So no, physically and mentally challenged people are people. I like people. I rarely am for killing them.

(Isn’t there a group called Not Dead Yet? It is made up of disabled people who object to the idea of killing the deformed.)

I’m politically pro-life. It’s not a big surprise, then, that I’m personally pro-life as well.

Mrs. Moto and I have hashed this out, in her last pregnancy with our twins and in her current one. We even decided against amniocentesis, because there is a slight risk to the baby, and any birth defects discovered wouldn’t cause us to abort the pregnancy anyway.

Baby Number 3 is due in November. Everything looks good, so far in the ultrasounds. Wish us luck.

Abortion is cruel and crude. I would not encourage my wife to get an abortion unless the baby was basically 100% guaranteed not to be viable or conscious (as in that one condition when the baby just doesn’t have a cerebrum).

In my own mystical way, I believe that the disabled play an important role in our lives. You gave an extreme case here, but many people abort for minor cosmetic defeciencies (hare lip, etc.). IMO, this is evil.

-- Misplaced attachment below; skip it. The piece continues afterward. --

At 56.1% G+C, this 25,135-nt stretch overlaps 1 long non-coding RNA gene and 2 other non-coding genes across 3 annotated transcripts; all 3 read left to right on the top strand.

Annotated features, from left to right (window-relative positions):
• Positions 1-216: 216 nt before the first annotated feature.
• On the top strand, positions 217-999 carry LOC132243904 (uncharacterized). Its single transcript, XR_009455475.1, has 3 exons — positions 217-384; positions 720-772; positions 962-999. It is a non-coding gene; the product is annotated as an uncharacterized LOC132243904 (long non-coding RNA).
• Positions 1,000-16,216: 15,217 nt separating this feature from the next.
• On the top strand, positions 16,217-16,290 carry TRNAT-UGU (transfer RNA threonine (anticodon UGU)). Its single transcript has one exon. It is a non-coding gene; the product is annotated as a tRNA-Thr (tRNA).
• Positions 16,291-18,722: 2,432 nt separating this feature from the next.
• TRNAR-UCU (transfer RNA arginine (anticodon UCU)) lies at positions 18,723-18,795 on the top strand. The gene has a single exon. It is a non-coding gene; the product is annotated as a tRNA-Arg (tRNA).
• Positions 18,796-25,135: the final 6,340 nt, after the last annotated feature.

I couldn’t possibly answer the question without actually being in the situation for real, for myself (and very thankfully, that isn’t going to happen now, as I will not be having more children); we all have lofty ideals; it is typically much easier to impose them on others than live up to them for yourself.

Whatever informed, considered choice the couple make in this particular situation is the right one (or at least cannot properly be called ‘wrong’) ; nobody can tell them that they must burden themselves with the upbringing of a severely disabled child. Nobody can tell them that they shouldn’t.

Really? cite? (it’s my first cite request :slight_smile: )

Mangetout pretty much took the words out of my mouth. It has to be a decision of the couple. No one else should be involved.

No, nobody can tell you what to do. Still, those with a strong moral sense lean very heavily to taking the least harmful option. Faced with such a choice I think I would choose to let the child live.